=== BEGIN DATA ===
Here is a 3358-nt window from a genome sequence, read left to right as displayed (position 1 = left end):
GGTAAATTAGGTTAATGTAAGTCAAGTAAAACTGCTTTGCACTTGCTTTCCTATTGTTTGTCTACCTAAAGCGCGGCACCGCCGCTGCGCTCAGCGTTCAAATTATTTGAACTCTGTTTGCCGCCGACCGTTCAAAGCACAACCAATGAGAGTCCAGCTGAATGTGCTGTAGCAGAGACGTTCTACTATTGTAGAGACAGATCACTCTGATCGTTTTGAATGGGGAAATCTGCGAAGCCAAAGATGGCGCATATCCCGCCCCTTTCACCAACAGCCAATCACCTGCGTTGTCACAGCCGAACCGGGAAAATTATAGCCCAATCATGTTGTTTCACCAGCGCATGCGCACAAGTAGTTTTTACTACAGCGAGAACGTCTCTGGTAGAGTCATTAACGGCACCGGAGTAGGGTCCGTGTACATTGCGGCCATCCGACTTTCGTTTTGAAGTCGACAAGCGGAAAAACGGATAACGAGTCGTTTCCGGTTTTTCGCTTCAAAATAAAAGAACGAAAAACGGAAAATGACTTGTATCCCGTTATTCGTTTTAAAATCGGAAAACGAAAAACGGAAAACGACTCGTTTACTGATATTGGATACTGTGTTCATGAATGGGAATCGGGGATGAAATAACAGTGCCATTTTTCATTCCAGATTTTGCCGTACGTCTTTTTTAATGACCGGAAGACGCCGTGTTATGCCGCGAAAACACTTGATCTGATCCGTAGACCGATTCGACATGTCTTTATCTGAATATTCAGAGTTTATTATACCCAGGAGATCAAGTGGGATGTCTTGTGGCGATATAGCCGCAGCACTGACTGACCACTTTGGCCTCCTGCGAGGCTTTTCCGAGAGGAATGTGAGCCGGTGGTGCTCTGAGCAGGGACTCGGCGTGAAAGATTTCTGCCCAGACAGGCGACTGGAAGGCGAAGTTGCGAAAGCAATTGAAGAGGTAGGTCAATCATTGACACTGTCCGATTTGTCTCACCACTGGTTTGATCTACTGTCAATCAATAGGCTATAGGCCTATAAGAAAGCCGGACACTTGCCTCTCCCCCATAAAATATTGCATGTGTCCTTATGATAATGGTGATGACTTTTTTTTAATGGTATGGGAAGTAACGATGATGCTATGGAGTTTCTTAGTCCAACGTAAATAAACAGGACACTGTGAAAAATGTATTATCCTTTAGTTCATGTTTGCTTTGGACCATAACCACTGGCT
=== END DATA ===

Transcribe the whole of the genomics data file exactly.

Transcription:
Here is a 3358-nt window from a genome sequence, read left to right as displayed (position 1 = left end):
GGTAAATTAGGTTAATGTAAGTCAAGTAAAACTGCTTTGCACTTGCTTTCCTATTGTTTGTCTACCTAAAGCGCGGCACCGCCGCTGCGCTCAGCGTTCAAATTATTTGAACTCTGTTTGCCGCCGACCGTTCAAAGCACAACCAATGAGAGTCCAGCTGAATGTGCTGTAGCAGAGACGTTCTACTATTGTAGAGACAGATCACTCTGATCGTTTTGAATGGGGAAATCTGCGAAGCCAAAGATGGCGCATATCCCGCCCCTTTCACCAACAGCCAATCACCTGCGTTGTCACAGCCGAACCGGGAAAATTATAGCCCAATCATGTTGTTTCACCAGCGCATGCGCACAAGTAGTTTTTACTACAGCGAGAACGTCTCTGGTAGAGTCATTAACGGCACCGGAGTAGGGTCCGTGTACATTGCGGCCATCCGACTTTCGTTTTGAAGTCGACAAGCGGAAAAACGGATAACGAGTCGTTTCCGGTTTTTCGCTTCAAAATAAAAGAACGAAAAACGGAAAATGACTTGTATCCCGTTATTCGTTTTAAAATCGGAAAACGAAAAACGGAAAACGACTCGTTTACTGATATTGGATACTGTGTTCATGAATGGGAATCGGGGATGAAATAACAGTGCCATTTTTCATTCCAGATTTTGCCGTACGTCTTTTTTAATGACCGGAAGACGCCGTGTTATGCCGCGAAAACACTTGATCTGATCCGTAGACCGATTCGACATGTCTTTATCTGAATATTCAGAGTTTATTATACCCAGGAGATCAAGTGGGATGTCTTGTGGCGATATAGCCGCAGCACTGACTGACCACTTTGGCCTCCTGCGAGGCTTTTCCGAGAGGAATGTGAGCCGGTGGTGCTCTGAGCAGGGACTCGGCGTGAAAGATTTCTGCCCAGACAGGCGACTGGAAGGCGAAGTTGCGAAAGCAATTGAAGAGGTAGGTCAATCATTGACACTGTCCGATTTGTCTCACCACTGGTTTGATCTACTGTCAATCAATAGGCTATAGGCCTATAAGAAAGCCGGACACTTGCCTCTCCCCCATAAAATATTGCATGTGTCCTTATGATAATGGTGATGACTTTTTTTTAATGGTATGGGAAGTAACGATGATGCTATGGAGTTTCTTAGTCCAACGTAAATAAACAGGACACTGTGAAAAATGTATTATCCTTTAGTTCATGTTTGCTTTGGACCATAACCACTGGCT